To provide understanding during this uncertain time, we are monitoring the impact of coronavirus on online consumer behaviors. See the latest data on our Covid-19 eCommerce Impact data hub.
Last week saw a huge surge in traffic to online grocery stores, with the volume of visits increasing by +219% since the beginning of the outbreak (or, the first 6 weeks of the year which we call the reference period). Transactions were also up +50% since the start of the crisis, in a week that saw many stores struggle to meet increasing consumer demand.
This week, we analyzed billions of visitor sessions to better understand how this dramatic increase has impacted device use for consumers. We compared the numbers from our latest sweep to our 2019 benchmarks for the grocery sector.
Here is what we found:
Desktop Traffic Catches Up To Mobile
Hitting refresh to find a grocery delivery slot and keeping shopping lists updated on several sites at all times has significantly shrunk the mobile/desktop traffic gap. For the week ending 3/29, just over half of all digital traffic to grocery sites was attributed to mobile devices (51%) — that’s -7% less than the 55% traffic share commanded by mobile in 2019.
And while tablet traffic stagnated around 6%, desktop recorded an almost +10% increase in its share of traffic, jumping to almost 43% (versus 39% in 2019).
Unpaid Traffic Share Rises As Urgency Sets In
Traffic from paid channels was down -34% last week compared to 2019, with unpaid traffic sources (organic, direct, email, etc) up +17%. This translates into a whopping 78% share of unpaid traffic for the digital grocery sector, with only 22% of visitors arriving on a site via paid sources.
With millions of consumers hyper-focused on stocking their pantry for home quarantine, 78% of visitors in the week ending 3/29 landed on a site either through search, following a link from an email, etc. What does this tell us? While advertising spend may be down across the board, the grocery sector is not having any trouble getting consumers through their digital doors. As social distancing becomes the new routine, many consumers today are shopping with a clear intent to get in their food supply for the week, and in many cases, a sense of urgency.
Desktop The Device Of Choice For Ordering Groceries
In 2019, the average desktop bounce rate for the grocery sector was around 46% — meaning almost 1 in 2 visitors would never make it past the first page of a website. Today, the desktop bounce rate stands at 40%, representing -12% fewer bounces than in 2019. Consumers are also viewing -10% fewer pages — confirming the idea that they are mostly shopping for essentials they already know they need. Many people are also keeping their shopping lists updated and ready for a potential delivery slot to free up.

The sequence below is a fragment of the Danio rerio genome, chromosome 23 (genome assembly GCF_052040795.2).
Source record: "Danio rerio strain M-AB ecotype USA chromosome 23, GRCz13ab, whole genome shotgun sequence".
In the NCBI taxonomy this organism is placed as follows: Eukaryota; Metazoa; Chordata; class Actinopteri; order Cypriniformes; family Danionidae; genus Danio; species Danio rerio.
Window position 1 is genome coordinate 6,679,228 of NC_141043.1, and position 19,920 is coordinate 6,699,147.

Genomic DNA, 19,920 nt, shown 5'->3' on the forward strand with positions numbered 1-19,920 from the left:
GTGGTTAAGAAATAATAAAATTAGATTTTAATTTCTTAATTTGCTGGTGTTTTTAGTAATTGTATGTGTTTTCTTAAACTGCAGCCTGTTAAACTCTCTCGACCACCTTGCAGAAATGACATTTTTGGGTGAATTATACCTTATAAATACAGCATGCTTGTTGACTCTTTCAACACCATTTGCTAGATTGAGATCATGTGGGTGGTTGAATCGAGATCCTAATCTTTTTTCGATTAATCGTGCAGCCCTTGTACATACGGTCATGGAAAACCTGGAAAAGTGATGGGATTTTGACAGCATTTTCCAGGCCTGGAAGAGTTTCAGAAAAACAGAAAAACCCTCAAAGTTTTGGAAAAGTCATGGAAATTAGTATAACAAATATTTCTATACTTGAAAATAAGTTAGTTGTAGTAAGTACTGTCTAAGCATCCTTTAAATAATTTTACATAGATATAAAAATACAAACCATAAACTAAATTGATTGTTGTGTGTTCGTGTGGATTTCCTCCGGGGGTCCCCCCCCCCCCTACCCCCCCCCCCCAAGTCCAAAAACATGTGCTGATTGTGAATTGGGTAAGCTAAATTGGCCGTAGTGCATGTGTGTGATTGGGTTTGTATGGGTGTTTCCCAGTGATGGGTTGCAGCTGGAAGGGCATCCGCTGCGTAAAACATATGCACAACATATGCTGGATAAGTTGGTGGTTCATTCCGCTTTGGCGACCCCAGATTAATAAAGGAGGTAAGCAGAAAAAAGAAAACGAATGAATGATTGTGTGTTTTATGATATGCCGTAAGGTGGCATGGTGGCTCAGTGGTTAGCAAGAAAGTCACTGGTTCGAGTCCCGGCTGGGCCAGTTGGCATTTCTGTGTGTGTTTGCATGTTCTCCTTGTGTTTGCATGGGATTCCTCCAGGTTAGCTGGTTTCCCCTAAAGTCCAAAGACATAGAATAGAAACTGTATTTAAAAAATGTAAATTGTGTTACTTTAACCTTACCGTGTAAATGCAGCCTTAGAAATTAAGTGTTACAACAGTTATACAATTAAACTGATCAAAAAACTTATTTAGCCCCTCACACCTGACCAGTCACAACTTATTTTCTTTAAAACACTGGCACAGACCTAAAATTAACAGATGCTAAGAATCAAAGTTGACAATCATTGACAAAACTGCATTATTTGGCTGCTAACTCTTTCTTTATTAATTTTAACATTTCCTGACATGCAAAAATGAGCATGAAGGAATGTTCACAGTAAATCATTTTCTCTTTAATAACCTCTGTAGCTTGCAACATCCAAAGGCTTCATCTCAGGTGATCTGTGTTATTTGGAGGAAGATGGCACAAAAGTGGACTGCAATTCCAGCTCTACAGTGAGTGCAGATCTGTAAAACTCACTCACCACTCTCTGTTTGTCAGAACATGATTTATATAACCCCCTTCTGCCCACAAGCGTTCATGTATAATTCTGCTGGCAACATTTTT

The desktop conversion rate for grocery stores was up +24% compared to the 2019 average, further cementing the notion that shoppers today are determined and have a strong purchase intent.
Urgency Shopping Highlights Mobile Navigation Struggles
While it’s a well-known fact that the mobile conversion rate lags behind desktop, this last week saw it drop even more, with a -40% decrease compared to the 2019 average. Usually standing around 2.24%, this new 1.35% mobile conversion rate shed some light on food shopping during a health crisis. With many households filling their cart across multiple devices, with several family members adding items over time, new shopping patterns are emerging. And while our benchmarking studies generally reflect a mobile conversion rate increase when there is a sense of “urgency” (think Black Friday and Cyber Monday), the new home quarantine and WFH suggests this particular urgency is redirecting some traffic and conversions to desktop.
We will keep monitoring the data over the coming weeks to bring you timely updates on how events are impacting various sectors. In the meantime, our 2020 Digital Experience Benchmark report is available to download and contains key vertical insights for improving the full customer journey.
Hero image: Adobe Stock, via kerkezz
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